·       The shares of self-employment in total workforce were 55 per cent for rural males, 59 per cent for rural females, 42 per cent for urban males, 43 per cent for urban females. The corresponding shares of casual labour were 36 per cent, 35 per cent, 15 per cent and 14 per cent for rural males, rural females, urban males and urban females, respectively.


6.                  Industry-wise distribution of usual status (ps+ss) workers


·         Among the workers in the usual status (ps+ss), about 49 per cent, 24 per cent and 27 per cent were engaged in agricultural sector, secondary sector and tertiary sector, respectively.


·         In rural areas, nearly 59 per cent of the usual status (ps+ss) male workers  and nearly 75 per cent of the female workers were engaged in the agricultural sector. Among the male workers, 22 per cent  and 19 per cent were engaged in secondary and tertiary sectors, respectively. The corresponding proportions for female workers were 17 per cent and 8 per cent, respectively.


·         In urban areas, nearly 59 per cent of male workers and 55 per cent of the female workers were engaged in the tertiary sector. The secondary sector employed nearly 35 per cent of the male and 34 per cent of the female workers. The share of urban workforce in agricultural sector was nearly 6 per cent for male workers and 11 per cent for female workers.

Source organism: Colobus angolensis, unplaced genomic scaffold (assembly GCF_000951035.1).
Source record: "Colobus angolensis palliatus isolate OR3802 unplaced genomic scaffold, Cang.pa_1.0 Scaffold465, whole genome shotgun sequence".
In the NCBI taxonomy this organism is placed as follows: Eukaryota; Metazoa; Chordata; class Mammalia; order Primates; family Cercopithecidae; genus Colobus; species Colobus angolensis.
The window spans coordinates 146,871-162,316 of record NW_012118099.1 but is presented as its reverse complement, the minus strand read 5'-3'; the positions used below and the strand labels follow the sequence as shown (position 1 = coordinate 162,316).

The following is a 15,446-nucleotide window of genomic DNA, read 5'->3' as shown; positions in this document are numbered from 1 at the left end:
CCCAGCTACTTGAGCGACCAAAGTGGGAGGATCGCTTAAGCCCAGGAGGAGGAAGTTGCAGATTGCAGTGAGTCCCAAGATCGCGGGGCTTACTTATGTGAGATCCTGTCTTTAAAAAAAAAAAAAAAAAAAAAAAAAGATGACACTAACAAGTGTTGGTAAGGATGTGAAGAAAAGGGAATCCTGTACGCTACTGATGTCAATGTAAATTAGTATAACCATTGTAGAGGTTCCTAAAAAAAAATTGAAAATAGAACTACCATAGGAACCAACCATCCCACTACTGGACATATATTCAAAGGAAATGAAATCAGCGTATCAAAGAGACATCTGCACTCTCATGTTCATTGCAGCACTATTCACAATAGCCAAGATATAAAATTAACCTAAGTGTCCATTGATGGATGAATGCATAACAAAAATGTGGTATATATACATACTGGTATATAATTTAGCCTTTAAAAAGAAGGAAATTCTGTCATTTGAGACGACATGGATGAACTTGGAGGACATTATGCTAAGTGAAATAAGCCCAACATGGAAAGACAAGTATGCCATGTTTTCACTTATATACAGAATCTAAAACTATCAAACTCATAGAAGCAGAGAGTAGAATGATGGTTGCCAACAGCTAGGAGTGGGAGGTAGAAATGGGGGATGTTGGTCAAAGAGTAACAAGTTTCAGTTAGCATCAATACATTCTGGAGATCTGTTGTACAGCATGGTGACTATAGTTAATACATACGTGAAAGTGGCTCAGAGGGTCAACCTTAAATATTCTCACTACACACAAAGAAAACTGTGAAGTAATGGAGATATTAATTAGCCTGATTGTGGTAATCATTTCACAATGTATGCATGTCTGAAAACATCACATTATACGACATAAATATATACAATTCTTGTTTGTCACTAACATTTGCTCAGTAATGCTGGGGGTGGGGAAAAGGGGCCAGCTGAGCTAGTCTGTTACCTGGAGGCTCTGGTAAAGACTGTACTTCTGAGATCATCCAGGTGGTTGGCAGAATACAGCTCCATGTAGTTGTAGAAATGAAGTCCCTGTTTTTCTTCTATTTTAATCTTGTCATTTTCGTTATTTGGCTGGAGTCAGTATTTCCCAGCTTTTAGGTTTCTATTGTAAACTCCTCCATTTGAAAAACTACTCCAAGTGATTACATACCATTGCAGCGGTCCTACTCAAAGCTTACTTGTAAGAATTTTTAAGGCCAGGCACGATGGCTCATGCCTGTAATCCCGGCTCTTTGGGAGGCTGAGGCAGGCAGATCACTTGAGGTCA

7.                  Wage Rates of Regular Wage/Salaried Employees and Casual Labourers (age 15-59 years)


·         At the all-India level, average wages received by regular wage/salaried employees was Rs. 396 per day. This was Rs. 299 in the rural areas and Rs. 450 in the urban areas.


·         In the rural areas, wages received per day  by a regular wage/salaried employee was was Rs. 322 for males and Rs. 202 for females, indicating the female-male wage ratio as 0.63. In the urban areas, this was Rs. 470 for males and Rs. 366 for females, indicating the female-male wage ratio as 0.78.


·         Daily wages received by casual labours engaged in works other than public works was Rs. 139 in rural areas and Rs. 170 in urban areas. In the rural areas, wage received (per day) was Rs. 149 for males and Rs. 103 for females. In the urban areas, the corresponding rates were Rs. 182 and Rs. 111 for males and females, respectively.


·         Daily wages received by casual labours of rural areas engaged in public works other than MGNREG public works was Rs. 121. This was Rs. 127 for males and Rs. 111 for females. Daily wages received by casual labours of rural areas engaged in MGNREG public works was Rs. 107. This was Rs. 112 for males and Rs. 102 for females.



Click here to see Annexures.




(Release ID :96641)